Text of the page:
Power Supplies


The purpose of using power supplies at any accelerator is to provide required electrical current with very high precision for electro-magnets to generate the magnetic field required to steer the electron beam around the accelerator.

The power supplies mainly convert the Alternating Current (AC) electricity from the electrical mains grid to different shapes that are compatible with what is required by the different magnets. There are different types of power supplies. The basic type is called the Direct Current (DC) power supply that feeds magnets with current that is constant with time. DC Power Supplies usually operate in the range of 10-1000 Amperes.

Ramped Power Supplies

Ramped power supplies are basically DC power supplies that have their set point change very slowly, around 2Hz in SESAME’s case. These have the role of slowly increasing the current, thus the magnetic field in the accelerator while the energy of electrons is increasing.

These power supplies are usually named according to the magnet they are connected to, so a Dipole Power Supply is providing the necessary current to drive the Dipole Magnet.


Figure 1: Booster Dipole Current Ramping Curve. Time 0-0.95s

Figure 1: Booster Dipole Current Ramping Curve. Time 0-0.95s


Pulsed Power Supplies

Pulsed Power Supplies are essentially very similar to DC Power Supplies, the only difference is speed. These power supplies provide the current to pulsed magnets in very quick bursts, ranging in length from 180ns-1.75ms in SESAME’s case.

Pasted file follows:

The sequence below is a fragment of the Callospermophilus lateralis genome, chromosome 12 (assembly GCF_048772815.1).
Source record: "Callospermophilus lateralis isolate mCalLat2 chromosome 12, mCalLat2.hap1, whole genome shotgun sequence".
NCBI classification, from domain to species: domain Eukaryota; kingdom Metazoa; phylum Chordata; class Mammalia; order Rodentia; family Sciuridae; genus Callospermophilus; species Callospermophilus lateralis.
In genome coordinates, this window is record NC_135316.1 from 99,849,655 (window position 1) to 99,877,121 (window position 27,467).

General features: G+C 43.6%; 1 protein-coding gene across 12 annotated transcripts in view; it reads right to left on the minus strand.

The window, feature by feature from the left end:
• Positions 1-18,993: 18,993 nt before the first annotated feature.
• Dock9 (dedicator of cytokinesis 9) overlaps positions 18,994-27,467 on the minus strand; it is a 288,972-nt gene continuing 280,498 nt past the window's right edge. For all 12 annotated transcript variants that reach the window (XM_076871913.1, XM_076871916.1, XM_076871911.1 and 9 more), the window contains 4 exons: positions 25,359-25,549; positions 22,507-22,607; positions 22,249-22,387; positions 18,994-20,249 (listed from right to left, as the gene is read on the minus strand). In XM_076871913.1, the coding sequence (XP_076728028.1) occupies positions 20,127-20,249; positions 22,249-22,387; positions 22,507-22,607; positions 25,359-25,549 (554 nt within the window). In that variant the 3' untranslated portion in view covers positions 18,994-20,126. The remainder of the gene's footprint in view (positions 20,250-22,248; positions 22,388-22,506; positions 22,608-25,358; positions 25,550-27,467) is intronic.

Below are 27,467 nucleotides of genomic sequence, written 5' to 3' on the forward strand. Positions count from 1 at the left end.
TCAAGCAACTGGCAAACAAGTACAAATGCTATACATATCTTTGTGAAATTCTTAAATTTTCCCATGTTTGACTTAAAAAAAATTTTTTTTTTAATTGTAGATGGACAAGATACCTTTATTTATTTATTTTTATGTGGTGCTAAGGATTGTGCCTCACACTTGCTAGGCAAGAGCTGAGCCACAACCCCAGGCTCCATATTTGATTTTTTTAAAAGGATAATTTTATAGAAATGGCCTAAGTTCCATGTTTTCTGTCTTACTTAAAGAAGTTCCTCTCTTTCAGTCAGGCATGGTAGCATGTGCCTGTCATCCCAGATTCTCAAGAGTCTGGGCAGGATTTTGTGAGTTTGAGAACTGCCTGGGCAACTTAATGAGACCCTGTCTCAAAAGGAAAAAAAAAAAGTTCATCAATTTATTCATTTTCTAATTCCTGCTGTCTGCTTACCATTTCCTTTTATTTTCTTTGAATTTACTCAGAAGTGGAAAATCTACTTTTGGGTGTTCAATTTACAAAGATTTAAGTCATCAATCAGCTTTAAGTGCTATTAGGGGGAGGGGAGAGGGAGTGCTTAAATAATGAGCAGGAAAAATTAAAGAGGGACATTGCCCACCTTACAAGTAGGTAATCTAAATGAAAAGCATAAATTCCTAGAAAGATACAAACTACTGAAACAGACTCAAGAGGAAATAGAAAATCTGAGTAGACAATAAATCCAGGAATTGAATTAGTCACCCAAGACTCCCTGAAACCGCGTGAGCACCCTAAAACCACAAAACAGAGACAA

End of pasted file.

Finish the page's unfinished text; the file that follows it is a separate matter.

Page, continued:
Pulsed Magnets are usually used to transfer the electron beam from one accelerator to another like what is called ‘septum magnet’, and to deflect the electron beam in the same accelerator like what is called ‘kicker magnet’. This requires relatively big deflection to the electron beam, that, in turn, requires much higher magnetic fields to achieve. This is why a Pulsed Power Supply usually uses some kind of energy storage and releases its energy all at once in a controlled fashion via specialized high-speed electronic switches (Thyratron, Thyristor, Solid State Switch, etc.). The storage elements are usually capacitors, Pulse Forming Networks or Pulse Forming Lines. Pulsed Power Supplies are capable of producing currents in the range of 1000-7000 Amperes.


Figure 2: A block diagram of a typical Pulsed Power Supply

Figure 2: A block diagram of a typical Pulsed Power Supply


Sofian JAFAR
Supervisor of Electrical Engineering and Power Supplies Team
Email: Sofian.jafar@sesame.org.jo
Work Tel: +962 5 351 1348  (Ext. 263)

Power Supplies Engineer
Email: Sabri.shawar@sesame.org.jo
Work Tel: +962 5 3511348  (Ext 264)